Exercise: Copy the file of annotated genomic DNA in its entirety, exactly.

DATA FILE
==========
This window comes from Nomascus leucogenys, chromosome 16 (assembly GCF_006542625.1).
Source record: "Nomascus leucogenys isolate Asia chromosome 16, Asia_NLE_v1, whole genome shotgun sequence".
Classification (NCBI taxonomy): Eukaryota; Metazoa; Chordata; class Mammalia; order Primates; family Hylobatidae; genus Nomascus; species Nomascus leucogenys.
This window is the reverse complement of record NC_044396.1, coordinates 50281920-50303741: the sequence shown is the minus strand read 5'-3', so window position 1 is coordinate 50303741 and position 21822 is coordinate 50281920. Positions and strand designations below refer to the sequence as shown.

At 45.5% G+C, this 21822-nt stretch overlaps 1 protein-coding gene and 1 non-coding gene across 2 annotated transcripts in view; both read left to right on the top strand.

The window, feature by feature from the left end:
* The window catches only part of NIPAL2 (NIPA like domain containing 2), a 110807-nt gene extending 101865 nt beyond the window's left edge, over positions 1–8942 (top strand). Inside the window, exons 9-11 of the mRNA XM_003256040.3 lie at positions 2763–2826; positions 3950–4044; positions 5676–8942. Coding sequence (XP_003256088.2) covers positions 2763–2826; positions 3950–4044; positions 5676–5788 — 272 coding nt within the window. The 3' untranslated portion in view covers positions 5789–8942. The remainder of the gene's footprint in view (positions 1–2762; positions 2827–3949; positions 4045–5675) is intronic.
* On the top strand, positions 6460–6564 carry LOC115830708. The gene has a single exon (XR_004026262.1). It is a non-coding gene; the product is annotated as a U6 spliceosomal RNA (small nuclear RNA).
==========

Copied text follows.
This window comes from Nomascus leucogenys, chromosome 16 (assembly GCF_006542625.1).
Source record: "Nomascus leucogenys isolate Asia chromosome 16, Asia_NLE_v1, whole genome shotgun sequence".
Classification (NCBI taxonomy): Eukaryota; Metazoa; Chordata; class Mammalia; order Primates; family Hylobatidae; genus Nomascus; species Nomascus leucogenys.
This window is the reverse complement of record NC_044396.1, coordinates 50281920-50303741: the sequence shown is the minus strand read 5'-3', so window position 1 is coordinate 50303741 and position 21822 is coordinate 50281920. Positions and strand designations below refer to the sequence as shown.

At 45.5% G+C, this 21822-nt stretch overlaps 1 protein-coding gene and 1 non-coding gene across 2 annotated transcripts in view; both read left to right on the top strand.

The window, feature by feature from the left end:
* The window catches only part of NIPAL2 (NIPA like domain containing 2), a 110807-nt gene extending 101865 nt beyond the window's left edge, over positions 1–8942 (top strand). Inside the window, exons 9-11 of the mRNA XM_003256040.3 lie at positions 2763–2826; positions 3950–4044; positions 5676–8942. Coding sequence (XP_003256088.2) covers positions 2763–2826; positions 3950–4044; positions 5676–5788 — 272 coding nt within the window. The 3' untranslated portion in view covers positions 5789–8942. The remainder of the gene's footprint in view (positions 1–2762; positions 2827–3949; positions 4045–5675) is intronic.
* On the top strand, positions 6460–6564 carry LOC115830708. The gene has a single exon (XR_004026262.1). It is a non-coding gene; the product is annotated as a U6 spliceosomal RNA (small nuclear RNA).